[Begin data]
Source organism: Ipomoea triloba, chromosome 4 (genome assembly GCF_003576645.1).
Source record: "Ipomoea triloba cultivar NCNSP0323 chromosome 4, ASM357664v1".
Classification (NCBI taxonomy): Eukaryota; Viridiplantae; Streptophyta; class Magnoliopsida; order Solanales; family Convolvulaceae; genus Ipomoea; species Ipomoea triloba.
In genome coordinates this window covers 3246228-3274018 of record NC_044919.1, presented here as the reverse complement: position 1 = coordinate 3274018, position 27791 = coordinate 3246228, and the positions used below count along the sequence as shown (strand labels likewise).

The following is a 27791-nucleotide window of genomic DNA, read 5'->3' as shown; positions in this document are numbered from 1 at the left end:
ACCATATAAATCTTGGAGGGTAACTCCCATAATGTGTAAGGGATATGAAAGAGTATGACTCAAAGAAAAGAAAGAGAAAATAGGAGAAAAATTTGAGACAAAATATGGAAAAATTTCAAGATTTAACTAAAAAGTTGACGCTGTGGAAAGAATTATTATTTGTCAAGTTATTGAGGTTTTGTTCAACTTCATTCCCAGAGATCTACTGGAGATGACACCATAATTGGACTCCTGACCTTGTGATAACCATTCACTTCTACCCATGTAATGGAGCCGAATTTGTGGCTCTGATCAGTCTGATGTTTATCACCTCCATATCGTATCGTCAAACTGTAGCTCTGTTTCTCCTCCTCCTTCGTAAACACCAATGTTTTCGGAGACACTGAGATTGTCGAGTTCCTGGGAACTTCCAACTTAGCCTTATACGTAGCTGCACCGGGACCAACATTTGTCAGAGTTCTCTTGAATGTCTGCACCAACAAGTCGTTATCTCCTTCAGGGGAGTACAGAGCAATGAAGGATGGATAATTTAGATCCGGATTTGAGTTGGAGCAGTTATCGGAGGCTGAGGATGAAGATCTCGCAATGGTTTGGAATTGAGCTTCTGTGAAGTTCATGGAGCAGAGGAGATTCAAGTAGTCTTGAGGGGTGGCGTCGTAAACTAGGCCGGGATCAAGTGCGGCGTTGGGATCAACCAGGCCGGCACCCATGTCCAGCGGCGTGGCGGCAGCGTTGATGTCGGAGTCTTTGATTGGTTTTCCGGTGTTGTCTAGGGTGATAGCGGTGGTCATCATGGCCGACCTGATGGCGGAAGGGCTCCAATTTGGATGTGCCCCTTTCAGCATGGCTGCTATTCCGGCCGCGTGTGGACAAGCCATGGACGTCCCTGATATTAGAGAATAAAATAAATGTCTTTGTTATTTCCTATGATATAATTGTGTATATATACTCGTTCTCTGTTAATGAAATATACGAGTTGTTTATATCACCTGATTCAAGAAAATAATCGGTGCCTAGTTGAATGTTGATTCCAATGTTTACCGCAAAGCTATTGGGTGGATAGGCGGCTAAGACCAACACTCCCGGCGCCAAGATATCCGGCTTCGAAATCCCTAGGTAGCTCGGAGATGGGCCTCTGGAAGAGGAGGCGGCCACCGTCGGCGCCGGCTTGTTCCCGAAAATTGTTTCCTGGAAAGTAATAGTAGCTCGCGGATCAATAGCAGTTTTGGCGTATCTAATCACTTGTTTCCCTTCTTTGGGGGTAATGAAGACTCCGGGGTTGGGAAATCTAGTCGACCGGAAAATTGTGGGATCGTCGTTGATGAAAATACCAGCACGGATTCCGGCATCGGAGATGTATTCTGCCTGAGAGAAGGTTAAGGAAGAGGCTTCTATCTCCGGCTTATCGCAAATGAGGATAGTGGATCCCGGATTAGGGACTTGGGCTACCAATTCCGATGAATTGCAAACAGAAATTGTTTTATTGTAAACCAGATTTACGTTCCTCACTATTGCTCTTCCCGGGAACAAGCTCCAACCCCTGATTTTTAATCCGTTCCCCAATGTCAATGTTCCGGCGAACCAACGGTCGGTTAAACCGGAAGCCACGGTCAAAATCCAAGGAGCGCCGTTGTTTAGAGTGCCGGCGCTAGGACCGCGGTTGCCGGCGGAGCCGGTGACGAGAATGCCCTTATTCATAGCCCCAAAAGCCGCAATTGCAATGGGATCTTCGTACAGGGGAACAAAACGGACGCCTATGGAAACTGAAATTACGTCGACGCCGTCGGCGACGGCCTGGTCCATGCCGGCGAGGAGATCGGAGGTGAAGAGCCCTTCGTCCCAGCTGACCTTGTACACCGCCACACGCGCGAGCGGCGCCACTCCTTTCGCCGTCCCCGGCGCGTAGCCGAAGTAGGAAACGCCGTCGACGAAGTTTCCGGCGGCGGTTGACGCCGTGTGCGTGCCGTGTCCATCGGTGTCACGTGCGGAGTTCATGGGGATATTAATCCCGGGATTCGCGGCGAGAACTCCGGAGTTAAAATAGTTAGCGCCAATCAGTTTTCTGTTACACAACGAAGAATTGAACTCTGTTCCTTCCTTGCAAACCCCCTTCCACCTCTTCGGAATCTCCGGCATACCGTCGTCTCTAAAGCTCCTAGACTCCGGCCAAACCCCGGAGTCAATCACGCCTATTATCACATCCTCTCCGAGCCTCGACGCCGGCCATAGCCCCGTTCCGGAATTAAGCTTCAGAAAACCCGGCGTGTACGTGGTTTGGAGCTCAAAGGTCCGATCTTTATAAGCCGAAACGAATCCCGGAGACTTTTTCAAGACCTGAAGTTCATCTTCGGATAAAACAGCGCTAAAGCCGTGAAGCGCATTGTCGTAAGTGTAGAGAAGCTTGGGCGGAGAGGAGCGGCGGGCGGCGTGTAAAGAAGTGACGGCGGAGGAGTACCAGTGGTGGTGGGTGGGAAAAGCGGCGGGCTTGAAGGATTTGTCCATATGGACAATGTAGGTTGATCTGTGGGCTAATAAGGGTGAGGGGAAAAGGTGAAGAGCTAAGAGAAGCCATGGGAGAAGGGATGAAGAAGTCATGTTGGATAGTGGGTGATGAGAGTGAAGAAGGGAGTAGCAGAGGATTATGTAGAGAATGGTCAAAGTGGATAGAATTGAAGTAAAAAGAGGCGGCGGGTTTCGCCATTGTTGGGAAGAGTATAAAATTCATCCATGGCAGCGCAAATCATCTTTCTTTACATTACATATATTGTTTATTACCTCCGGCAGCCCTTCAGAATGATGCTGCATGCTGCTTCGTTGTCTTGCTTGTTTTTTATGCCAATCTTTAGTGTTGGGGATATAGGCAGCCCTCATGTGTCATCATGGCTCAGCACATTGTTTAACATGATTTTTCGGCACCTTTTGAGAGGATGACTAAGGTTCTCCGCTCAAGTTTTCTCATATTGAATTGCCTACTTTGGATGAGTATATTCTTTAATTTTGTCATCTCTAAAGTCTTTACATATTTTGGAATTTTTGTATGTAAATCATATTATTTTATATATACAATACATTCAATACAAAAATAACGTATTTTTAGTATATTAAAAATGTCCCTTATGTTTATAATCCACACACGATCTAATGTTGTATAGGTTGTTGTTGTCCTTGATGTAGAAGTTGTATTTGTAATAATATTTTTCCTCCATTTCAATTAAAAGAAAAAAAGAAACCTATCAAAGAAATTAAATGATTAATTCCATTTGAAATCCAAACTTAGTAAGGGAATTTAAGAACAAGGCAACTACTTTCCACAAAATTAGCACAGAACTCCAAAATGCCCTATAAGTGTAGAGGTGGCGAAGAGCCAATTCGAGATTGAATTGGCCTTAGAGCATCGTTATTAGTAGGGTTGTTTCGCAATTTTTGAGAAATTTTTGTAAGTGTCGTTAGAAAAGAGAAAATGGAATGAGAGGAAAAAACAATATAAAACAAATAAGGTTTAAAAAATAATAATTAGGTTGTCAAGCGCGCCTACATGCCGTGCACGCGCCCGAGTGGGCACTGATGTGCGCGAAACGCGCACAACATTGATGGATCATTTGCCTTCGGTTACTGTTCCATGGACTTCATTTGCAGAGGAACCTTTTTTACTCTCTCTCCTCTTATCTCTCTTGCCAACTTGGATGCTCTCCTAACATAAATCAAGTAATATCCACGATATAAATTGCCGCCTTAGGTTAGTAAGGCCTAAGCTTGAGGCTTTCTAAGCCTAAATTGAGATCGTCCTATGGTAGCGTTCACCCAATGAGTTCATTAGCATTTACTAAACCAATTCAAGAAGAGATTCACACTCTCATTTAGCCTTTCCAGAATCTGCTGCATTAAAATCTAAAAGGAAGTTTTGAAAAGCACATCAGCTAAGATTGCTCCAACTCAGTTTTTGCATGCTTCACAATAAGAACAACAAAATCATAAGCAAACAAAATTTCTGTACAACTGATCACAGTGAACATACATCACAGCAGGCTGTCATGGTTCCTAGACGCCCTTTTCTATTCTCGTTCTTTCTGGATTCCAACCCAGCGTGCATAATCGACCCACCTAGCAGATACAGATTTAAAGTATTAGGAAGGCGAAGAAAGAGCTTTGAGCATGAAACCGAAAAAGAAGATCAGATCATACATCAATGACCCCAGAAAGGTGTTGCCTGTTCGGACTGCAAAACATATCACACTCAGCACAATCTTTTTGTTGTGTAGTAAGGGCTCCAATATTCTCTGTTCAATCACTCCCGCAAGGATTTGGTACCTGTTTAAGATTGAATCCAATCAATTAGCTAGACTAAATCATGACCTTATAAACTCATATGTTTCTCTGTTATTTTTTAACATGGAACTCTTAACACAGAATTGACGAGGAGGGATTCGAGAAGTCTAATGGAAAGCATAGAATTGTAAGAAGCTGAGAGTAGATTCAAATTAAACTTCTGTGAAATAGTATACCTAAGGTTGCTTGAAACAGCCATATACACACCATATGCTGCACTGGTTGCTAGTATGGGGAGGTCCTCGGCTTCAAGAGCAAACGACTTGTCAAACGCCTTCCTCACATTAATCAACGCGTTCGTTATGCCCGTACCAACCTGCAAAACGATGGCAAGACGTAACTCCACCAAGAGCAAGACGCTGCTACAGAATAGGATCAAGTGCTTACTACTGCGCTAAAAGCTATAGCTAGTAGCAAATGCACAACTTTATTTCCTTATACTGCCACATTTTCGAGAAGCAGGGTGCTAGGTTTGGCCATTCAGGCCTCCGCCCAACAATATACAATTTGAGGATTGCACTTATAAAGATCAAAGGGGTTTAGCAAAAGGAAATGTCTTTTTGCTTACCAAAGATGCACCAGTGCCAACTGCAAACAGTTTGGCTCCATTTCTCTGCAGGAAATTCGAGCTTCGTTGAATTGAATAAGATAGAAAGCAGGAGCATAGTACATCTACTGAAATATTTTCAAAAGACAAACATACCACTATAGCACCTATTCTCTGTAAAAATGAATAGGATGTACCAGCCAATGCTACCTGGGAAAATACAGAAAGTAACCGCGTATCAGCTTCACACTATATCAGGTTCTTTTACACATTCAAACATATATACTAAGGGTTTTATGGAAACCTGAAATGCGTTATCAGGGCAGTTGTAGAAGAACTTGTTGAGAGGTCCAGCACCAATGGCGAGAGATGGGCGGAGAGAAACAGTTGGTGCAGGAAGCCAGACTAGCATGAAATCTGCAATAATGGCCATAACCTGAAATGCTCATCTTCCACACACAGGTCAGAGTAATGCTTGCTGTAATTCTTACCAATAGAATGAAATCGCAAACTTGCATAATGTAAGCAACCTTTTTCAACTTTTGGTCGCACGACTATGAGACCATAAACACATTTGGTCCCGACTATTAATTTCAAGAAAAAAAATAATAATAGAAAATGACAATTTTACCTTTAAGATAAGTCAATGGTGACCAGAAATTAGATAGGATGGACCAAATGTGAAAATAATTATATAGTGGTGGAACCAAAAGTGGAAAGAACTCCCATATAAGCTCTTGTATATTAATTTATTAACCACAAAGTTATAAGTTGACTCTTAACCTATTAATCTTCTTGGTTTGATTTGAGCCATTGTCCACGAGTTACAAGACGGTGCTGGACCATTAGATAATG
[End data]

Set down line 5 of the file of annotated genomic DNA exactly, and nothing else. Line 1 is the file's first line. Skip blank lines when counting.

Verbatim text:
The following is a 27791-nucleotide window of genomic DNA, read 5'->3' as shown; positions in this document are numbered from 1 at the left end: